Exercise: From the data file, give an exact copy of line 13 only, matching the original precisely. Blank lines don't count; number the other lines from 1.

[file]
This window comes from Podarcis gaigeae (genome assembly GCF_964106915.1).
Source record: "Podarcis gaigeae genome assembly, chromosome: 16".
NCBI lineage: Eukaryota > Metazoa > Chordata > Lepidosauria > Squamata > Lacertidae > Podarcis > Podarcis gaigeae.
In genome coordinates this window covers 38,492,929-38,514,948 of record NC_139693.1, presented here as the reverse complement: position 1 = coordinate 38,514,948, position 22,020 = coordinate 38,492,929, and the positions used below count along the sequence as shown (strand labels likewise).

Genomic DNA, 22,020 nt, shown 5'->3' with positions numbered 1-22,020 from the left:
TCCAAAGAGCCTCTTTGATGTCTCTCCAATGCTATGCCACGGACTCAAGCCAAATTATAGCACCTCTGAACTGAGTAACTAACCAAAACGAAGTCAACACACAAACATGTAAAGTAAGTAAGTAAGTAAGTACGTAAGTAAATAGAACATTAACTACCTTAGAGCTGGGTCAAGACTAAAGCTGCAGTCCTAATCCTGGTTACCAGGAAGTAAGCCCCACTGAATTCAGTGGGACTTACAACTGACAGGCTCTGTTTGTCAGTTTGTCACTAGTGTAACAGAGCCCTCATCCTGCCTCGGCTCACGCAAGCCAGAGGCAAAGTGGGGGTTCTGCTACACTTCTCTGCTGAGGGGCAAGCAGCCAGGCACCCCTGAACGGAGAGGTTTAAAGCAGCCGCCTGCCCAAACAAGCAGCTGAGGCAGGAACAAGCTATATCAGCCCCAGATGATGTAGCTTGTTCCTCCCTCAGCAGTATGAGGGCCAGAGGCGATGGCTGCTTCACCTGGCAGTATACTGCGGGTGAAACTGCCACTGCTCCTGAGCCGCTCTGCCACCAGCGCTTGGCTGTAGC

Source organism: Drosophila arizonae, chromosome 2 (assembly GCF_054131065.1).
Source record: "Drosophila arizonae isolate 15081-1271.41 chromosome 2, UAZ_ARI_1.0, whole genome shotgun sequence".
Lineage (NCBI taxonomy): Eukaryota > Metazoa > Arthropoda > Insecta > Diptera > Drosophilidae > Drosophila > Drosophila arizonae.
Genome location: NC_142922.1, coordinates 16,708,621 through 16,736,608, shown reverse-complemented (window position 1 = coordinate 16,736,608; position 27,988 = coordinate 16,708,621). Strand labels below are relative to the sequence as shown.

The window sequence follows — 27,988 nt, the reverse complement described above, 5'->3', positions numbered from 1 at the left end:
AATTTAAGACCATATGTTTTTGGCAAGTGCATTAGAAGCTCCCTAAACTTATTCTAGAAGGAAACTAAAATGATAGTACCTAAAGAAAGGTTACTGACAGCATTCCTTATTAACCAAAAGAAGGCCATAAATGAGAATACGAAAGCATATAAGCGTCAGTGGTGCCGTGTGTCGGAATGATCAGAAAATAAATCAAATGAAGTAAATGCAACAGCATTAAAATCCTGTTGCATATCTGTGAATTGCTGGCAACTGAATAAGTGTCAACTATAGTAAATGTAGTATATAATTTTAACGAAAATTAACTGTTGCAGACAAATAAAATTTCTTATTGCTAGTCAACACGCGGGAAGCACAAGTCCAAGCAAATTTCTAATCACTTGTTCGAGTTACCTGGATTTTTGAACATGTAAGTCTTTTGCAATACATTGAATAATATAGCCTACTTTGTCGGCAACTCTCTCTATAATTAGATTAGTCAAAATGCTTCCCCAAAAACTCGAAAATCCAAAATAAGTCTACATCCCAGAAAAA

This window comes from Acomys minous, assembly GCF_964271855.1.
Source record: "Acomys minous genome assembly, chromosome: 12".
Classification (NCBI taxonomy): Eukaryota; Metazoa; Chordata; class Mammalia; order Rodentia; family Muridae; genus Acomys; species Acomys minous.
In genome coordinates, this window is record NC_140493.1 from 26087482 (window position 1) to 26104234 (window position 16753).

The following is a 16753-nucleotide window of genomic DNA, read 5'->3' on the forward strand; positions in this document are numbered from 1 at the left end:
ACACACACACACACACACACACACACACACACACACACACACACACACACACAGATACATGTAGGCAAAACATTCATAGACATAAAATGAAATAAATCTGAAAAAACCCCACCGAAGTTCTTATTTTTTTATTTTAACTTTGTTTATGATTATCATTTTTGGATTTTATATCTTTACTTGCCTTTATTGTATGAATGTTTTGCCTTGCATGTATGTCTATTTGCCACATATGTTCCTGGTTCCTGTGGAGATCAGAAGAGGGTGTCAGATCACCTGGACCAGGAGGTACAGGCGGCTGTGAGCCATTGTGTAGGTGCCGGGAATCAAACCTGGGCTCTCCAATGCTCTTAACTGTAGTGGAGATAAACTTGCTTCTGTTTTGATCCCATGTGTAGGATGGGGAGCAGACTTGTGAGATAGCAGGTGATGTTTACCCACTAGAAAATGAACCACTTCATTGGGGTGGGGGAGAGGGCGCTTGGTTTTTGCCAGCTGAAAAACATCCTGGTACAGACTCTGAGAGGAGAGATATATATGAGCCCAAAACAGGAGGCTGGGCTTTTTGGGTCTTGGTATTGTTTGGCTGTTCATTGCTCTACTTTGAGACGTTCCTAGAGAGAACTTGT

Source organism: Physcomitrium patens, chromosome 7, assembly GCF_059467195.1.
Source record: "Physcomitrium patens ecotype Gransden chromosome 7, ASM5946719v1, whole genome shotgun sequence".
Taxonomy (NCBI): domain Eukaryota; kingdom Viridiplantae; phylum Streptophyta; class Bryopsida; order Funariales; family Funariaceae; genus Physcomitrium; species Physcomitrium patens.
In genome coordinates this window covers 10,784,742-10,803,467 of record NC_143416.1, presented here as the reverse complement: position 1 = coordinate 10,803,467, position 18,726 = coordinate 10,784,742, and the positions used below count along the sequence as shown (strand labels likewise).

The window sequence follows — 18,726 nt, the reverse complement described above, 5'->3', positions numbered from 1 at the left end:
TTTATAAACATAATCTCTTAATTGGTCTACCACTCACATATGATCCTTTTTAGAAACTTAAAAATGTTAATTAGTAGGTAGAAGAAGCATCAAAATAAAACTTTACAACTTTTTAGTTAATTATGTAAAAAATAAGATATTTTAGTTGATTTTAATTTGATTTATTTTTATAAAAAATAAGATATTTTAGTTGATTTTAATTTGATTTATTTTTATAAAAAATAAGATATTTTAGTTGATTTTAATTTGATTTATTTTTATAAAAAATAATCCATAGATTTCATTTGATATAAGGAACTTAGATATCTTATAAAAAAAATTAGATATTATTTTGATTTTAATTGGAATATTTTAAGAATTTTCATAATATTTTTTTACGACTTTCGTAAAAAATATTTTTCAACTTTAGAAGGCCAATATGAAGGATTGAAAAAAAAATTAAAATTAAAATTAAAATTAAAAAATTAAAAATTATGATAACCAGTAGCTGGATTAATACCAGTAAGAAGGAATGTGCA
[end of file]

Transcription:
This window comes from Acomys minous, assembly GCF_964271855.1.